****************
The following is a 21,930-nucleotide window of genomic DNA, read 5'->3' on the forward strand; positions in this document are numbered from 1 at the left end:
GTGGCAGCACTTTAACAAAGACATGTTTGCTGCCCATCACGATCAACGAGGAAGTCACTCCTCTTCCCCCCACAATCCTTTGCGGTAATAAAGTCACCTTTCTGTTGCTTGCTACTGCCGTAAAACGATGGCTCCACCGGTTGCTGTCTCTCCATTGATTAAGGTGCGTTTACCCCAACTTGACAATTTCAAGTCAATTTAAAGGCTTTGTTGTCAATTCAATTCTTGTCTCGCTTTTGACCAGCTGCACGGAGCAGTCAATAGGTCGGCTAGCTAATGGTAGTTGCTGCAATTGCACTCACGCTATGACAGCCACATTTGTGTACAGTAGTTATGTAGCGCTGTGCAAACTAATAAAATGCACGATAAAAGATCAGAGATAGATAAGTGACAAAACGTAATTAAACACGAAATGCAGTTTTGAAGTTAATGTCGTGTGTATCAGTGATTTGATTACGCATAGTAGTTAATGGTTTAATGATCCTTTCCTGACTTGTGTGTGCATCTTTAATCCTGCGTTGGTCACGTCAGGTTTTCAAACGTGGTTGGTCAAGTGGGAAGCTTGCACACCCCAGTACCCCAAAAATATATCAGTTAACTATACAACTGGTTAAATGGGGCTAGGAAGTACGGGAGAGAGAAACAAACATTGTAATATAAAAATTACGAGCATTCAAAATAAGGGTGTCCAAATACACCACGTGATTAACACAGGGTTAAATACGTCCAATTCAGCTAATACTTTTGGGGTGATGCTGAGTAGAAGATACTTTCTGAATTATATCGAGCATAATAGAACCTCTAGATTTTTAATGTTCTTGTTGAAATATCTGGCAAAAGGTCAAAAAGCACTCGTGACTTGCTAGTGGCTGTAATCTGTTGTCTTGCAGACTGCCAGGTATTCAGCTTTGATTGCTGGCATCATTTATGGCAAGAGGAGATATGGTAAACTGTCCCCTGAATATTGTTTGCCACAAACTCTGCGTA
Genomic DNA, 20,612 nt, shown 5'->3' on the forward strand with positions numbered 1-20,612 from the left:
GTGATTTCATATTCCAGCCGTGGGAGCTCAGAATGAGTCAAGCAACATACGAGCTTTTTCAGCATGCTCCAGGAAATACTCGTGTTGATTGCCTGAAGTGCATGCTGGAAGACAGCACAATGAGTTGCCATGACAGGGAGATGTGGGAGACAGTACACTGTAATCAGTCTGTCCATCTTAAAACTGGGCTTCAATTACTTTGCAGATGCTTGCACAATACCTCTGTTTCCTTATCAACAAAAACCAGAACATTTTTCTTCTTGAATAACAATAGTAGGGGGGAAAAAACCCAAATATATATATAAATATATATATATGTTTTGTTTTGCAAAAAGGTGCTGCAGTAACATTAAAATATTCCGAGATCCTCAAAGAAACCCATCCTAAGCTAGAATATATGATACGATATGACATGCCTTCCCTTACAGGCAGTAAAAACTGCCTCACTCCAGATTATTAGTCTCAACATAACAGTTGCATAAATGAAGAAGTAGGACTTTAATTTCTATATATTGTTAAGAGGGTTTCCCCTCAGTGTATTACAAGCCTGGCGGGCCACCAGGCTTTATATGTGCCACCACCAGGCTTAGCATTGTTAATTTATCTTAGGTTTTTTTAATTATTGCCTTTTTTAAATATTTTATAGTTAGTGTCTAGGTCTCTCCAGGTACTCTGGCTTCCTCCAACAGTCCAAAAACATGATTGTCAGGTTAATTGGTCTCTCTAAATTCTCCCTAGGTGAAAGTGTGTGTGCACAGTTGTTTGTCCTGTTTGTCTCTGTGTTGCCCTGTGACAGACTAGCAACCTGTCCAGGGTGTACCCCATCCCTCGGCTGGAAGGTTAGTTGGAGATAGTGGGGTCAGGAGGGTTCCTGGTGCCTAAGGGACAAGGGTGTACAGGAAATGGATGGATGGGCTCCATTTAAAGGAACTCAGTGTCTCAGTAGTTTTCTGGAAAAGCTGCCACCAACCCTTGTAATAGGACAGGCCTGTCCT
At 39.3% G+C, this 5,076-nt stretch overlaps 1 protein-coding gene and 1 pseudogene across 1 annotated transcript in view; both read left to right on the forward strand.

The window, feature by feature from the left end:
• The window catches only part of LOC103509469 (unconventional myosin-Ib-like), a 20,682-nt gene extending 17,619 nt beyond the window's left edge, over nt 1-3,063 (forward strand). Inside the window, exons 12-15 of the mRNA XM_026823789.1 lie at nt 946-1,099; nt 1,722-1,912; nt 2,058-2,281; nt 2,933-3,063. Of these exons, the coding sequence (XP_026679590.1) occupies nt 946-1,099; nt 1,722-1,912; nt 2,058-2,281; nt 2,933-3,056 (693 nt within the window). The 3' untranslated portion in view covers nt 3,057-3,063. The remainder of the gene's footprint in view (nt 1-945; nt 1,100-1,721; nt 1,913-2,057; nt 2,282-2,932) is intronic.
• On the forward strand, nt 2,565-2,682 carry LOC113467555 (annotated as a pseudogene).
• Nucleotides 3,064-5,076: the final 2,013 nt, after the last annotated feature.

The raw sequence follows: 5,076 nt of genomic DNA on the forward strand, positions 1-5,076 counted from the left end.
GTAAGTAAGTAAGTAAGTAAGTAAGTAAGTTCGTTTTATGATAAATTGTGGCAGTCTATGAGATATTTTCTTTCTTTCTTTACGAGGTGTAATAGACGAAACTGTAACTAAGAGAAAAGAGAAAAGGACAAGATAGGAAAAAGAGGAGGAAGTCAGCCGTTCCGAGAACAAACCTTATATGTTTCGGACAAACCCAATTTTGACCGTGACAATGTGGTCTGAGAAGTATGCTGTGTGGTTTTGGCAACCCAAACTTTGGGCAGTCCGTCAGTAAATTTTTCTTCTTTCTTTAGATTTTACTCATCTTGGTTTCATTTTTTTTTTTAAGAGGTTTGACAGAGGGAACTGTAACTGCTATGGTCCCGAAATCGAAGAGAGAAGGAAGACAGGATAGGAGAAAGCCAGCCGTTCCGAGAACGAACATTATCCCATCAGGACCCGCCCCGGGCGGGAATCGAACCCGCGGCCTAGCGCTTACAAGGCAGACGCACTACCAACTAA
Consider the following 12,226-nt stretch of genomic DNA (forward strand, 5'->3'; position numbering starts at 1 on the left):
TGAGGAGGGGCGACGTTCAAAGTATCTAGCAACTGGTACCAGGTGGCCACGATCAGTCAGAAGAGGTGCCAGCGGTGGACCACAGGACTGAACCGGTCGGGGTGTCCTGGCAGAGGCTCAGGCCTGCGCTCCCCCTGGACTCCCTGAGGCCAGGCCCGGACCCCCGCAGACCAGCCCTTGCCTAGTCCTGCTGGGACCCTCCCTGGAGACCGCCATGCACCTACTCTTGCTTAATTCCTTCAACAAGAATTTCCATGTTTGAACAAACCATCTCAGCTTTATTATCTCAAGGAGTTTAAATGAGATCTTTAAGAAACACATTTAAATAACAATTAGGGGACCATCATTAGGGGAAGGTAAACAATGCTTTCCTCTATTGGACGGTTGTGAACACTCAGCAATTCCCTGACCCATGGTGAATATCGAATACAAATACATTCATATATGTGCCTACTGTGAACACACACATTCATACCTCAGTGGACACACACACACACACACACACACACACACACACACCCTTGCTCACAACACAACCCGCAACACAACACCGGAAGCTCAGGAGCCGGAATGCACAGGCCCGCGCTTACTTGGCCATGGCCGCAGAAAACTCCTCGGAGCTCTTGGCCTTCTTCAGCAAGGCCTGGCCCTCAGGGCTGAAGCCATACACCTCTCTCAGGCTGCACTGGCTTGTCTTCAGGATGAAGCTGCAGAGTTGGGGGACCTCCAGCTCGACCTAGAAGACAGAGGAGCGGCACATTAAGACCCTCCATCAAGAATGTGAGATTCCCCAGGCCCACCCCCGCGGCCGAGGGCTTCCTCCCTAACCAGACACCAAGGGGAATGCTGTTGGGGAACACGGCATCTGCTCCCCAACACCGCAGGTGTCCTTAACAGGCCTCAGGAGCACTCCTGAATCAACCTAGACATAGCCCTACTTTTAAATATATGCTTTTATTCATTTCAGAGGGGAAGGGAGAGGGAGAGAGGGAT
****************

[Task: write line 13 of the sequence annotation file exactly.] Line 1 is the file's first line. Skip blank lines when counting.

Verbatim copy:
TGAGGAGGGGCGACGTTCAAAGTATCTAGCAACTGGTACCAGGTGGCCACGATCAGTCAGAAGAGGTGCCAGCGGTGGACCACAGGACTGAACCGGTCGGGGTGTCCTGGCAGAGGCTCAGGCCTGCGCTCCCCCTGGACTCCCTGAGGCCAGGCCCGGACCCCCGCAGACCAGCCCTTGCCTAGTCCTGCTGGGACCCTCCCTGGAGACCGCCATGCACCTACTCTTGCTTAATTCCTTCAACAAGAATTTCCATGTTTGAACAAACCATCTCAGCTTTATTATCTCAAGGAGTTTAAATGAGATCTTTAAGAAACACATTTAAATAACAATTAGGGGACCATCATTAGGGGAAGGTAAACAATGCTTTCCTCTATTGGACGGTTGTGAACACTCAGCAATTCCCTGACCCATGGTGAATATCGAATACAAATACATTCATATATGTGCCTACTGTGAACACACACATTCATACCTCAGTGGACACACACACACACACACACACACACACACACACACCCTTGCTCACAACACAACCCGCAACACAACACCGGAAGCTCAGGAGCCGGAATGCACAGGCCCGCGCTTACTTGGCCATGGCCGCAGAAAACTCCTCGGAGCTCTTGGCCTTCTTCAGCAAGGCCTGGCCCTCAGGGCTGAAGCCATACACCTCTCTCAGGCTGCACTGGCTTGTCTTCAGGATGAAGCTGCAGAGTTGGGGGACCTCCAGCTCGACCTAGAAGACAGAGGAGCGGCACATTAAGACCCTCCATCAAGAATGTGAGATTCCCCAGGCCCACCCCCGCGGCCGAGGGCTTCCTCCCTAACCAGACACCAAGGGGAATGCTGTTGGGGAACACGGCATCTGCTCCCCAACACCGCAGGTGTCCTTAACAGGCCTCAGGAGCACTCCTGAATCAACCTAGACATAGCCCTACTTTTAAATATATGCTTTTATTCATTTCAGAGGGGAAGGGAGAGGGAGAGAGGGAT